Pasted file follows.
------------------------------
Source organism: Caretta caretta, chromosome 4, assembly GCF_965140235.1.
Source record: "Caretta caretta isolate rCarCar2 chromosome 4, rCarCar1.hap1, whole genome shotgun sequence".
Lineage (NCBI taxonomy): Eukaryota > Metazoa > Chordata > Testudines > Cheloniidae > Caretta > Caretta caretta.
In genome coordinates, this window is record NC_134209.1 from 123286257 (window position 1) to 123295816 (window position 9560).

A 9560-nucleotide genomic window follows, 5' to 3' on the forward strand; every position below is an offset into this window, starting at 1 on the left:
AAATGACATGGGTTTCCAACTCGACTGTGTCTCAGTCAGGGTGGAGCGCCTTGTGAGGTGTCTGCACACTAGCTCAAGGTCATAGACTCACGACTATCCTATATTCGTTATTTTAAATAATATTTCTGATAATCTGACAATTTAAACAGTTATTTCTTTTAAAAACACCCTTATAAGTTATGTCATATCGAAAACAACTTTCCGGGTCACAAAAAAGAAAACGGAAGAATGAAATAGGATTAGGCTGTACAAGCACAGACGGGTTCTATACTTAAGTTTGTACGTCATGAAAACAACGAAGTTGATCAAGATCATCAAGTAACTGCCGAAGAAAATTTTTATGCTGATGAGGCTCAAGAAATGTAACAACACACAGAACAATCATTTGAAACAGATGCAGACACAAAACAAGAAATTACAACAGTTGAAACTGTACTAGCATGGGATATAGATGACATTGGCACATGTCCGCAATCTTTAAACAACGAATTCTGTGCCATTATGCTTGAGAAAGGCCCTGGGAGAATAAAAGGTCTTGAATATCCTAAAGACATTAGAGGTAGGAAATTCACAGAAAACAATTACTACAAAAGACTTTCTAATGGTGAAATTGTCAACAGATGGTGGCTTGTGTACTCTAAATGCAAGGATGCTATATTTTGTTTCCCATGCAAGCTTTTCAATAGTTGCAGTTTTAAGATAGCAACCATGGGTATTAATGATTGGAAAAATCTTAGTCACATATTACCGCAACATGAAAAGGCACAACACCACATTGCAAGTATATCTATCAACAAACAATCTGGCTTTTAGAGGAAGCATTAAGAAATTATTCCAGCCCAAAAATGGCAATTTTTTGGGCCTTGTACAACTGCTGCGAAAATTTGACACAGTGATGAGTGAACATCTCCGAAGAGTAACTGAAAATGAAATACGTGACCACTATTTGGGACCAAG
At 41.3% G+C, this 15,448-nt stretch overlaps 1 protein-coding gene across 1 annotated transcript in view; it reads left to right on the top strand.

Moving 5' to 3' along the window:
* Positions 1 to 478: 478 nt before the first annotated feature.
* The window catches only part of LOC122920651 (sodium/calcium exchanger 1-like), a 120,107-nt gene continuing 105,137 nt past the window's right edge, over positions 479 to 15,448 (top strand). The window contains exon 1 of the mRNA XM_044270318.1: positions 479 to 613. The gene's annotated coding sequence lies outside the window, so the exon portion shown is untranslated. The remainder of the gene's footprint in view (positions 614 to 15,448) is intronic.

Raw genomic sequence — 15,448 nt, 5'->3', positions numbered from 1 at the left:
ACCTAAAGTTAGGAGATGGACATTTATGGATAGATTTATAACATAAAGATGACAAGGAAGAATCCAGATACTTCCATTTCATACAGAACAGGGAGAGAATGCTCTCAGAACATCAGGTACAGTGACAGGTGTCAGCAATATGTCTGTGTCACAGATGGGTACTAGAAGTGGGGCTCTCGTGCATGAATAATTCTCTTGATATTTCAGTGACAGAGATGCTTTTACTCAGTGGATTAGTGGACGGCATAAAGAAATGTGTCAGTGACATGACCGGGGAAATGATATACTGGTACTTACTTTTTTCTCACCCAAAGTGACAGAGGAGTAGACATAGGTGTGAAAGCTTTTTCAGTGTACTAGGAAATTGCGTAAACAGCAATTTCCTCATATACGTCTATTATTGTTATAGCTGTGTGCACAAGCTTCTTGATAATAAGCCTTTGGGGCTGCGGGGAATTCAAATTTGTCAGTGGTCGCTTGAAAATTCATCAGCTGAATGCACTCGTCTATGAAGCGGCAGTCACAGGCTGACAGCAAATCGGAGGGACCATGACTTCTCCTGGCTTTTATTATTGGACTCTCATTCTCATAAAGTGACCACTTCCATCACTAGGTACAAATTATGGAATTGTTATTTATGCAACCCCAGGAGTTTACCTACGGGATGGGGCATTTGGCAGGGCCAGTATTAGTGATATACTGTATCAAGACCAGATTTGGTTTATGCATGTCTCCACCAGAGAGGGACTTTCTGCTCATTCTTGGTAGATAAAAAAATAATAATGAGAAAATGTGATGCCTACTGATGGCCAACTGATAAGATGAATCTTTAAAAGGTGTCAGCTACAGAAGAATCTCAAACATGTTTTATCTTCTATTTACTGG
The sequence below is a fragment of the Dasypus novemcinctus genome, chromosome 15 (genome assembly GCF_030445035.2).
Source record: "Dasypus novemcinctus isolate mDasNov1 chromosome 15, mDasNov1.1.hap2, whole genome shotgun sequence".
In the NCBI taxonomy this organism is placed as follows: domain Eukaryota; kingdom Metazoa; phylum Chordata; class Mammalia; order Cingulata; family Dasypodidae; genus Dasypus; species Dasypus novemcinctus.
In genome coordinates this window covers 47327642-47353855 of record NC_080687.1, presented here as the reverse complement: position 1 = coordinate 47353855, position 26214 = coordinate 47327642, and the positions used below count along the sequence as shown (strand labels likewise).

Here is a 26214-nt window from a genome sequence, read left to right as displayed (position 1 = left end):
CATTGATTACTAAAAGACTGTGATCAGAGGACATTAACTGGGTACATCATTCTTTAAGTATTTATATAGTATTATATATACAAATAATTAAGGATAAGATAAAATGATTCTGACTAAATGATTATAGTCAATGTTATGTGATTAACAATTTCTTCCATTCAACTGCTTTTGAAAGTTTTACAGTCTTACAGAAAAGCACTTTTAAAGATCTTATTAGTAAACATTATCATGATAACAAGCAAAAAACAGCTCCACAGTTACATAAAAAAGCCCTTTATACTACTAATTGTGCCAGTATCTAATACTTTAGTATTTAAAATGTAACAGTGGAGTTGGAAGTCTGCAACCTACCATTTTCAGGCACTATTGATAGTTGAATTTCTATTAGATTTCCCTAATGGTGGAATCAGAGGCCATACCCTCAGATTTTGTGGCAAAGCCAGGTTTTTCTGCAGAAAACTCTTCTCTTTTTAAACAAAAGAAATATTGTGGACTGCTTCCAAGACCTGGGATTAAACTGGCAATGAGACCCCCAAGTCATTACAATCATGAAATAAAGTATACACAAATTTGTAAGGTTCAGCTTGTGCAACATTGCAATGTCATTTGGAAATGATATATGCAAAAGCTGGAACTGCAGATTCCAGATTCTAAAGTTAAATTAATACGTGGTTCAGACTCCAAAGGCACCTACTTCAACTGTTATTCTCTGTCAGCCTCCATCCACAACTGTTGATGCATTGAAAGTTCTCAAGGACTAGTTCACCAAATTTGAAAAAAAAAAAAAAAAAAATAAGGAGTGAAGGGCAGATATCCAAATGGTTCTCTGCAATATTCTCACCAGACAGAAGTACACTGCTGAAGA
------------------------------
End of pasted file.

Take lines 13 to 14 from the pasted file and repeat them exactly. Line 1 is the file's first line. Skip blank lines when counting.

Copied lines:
The sequence below is a fragment of the Dasypus novemcinctus genome, chromosome 15 (genome assembly GCF_030445035.2).
Source record: "Dasypus novemcinctus isolate mDasNov1 chromosome 15, mDasNov1.1.hap2, whole genome shotgun sequence".